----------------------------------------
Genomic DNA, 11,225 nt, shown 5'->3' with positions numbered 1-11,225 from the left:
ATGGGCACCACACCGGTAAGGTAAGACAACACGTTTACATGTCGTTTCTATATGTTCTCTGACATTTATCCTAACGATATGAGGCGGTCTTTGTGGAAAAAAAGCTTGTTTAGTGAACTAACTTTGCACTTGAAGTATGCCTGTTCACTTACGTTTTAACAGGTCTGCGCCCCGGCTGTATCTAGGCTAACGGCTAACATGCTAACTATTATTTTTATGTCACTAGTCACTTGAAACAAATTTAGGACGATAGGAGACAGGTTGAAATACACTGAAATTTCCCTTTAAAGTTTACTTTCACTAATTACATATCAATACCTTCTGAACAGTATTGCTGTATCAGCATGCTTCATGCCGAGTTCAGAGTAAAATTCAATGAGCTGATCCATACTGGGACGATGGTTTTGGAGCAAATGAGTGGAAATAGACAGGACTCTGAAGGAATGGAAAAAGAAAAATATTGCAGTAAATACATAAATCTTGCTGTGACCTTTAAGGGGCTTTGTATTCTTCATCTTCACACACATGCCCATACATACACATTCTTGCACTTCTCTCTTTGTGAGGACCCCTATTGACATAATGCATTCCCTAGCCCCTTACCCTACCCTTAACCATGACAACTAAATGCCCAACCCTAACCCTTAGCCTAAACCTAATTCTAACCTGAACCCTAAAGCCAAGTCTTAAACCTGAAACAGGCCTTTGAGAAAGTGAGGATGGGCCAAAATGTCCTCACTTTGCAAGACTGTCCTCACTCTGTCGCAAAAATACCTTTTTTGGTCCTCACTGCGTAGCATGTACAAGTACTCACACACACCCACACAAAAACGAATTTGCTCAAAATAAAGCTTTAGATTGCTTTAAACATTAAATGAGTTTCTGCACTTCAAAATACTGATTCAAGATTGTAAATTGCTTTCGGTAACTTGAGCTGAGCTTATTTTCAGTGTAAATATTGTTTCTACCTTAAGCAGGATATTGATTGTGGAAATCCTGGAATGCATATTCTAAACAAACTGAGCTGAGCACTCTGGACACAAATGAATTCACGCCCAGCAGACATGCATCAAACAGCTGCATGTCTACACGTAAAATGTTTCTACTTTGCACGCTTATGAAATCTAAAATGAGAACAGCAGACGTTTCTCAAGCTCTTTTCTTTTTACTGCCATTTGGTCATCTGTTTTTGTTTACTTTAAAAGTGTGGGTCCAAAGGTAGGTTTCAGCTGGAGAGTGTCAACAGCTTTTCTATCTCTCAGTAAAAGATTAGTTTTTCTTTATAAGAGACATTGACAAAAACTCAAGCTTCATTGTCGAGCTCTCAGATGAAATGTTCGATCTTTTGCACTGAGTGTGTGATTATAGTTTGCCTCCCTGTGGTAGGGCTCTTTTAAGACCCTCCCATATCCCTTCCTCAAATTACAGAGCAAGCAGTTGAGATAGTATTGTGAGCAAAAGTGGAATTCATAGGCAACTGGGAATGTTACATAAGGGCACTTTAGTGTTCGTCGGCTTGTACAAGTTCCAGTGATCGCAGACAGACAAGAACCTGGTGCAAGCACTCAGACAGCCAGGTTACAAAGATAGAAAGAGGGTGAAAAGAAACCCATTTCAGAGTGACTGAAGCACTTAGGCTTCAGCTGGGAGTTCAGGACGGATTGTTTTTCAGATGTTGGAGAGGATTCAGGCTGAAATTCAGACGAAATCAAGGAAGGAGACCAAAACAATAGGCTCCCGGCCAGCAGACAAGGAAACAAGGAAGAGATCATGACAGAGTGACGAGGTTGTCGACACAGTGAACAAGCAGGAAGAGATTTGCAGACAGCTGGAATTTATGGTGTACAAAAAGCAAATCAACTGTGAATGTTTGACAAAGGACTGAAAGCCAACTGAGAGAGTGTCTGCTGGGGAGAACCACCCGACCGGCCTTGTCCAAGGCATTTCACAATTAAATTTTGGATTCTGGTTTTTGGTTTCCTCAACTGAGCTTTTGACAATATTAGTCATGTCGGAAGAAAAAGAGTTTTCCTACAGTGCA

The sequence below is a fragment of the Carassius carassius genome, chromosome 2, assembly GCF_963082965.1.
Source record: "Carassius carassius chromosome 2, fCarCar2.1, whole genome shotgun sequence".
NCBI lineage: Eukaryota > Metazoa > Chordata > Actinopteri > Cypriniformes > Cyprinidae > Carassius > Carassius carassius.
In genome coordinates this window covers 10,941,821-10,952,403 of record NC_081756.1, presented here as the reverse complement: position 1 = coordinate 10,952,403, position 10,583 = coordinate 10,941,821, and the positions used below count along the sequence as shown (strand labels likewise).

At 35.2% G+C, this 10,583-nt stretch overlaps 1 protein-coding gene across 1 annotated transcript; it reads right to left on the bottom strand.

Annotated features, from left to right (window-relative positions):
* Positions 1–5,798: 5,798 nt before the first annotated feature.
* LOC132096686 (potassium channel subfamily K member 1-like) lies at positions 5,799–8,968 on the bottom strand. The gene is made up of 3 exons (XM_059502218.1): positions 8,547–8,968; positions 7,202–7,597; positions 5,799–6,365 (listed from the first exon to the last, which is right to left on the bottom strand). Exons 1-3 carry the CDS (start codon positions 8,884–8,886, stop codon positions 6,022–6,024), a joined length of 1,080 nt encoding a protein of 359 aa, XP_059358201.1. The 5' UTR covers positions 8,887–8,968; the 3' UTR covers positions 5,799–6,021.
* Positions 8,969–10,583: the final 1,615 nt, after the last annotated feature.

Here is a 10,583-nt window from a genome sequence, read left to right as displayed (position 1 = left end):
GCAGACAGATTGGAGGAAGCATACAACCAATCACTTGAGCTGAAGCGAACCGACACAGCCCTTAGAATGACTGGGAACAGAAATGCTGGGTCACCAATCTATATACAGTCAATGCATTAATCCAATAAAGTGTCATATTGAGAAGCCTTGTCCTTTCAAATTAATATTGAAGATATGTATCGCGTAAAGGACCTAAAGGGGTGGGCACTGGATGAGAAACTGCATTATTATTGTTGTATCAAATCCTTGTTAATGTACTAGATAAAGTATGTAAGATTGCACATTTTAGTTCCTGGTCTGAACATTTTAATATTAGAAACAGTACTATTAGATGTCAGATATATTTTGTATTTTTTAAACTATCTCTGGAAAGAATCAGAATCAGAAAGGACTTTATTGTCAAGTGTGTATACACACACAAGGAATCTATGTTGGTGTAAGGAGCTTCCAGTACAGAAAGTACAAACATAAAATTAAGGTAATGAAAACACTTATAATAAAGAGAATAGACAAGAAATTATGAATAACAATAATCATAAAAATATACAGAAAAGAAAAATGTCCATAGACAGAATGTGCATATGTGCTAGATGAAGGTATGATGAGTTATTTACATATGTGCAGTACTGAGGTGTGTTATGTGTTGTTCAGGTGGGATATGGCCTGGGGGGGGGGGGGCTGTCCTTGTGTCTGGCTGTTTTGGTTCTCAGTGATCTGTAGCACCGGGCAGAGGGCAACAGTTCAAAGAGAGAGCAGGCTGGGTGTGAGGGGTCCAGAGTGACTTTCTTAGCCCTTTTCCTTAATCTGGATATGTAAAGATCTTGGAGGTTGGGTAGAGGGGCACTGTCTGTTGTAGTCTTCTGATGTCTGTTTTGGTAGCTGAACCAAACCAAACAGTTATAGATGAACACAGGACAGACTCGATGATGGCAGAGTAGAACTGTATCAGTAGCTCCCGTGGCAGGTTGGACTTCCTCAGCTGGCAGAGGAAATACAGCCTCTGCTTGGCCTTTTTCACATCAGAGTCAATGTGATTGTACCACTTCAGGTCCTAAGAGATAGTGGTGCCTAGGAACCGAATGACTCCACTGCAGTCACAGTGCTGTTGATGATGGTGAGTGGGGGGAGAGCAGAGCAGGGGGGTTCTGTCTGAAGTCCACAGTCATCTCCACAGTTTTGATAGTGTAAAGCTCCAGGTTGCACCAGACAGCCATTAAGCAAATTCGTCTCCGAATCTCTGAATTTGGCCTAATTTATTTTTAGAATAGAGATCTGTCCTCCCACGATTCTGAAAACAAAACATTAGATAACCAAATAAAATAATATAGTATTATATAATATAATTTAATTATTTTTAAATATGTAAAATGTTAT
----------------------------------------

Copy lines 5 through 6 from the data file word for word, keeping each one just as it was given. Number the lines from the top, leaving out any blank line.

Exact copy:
NCBI lineage: Eukaryota > Metazoa > Chordata > Actinopteri > Cypriniformes > Cyprinidae > Carassius > Carassius carassius.
In genome coordinates this window covers 10,941,821-10,952,403 of record NC_081756.1, presented here as the reverse complement: position 1 = coordinate 10,952,403, position 10,583 = coordinate 10,941,821, and the positions used below count along the sequence as shown (strand labels likewise).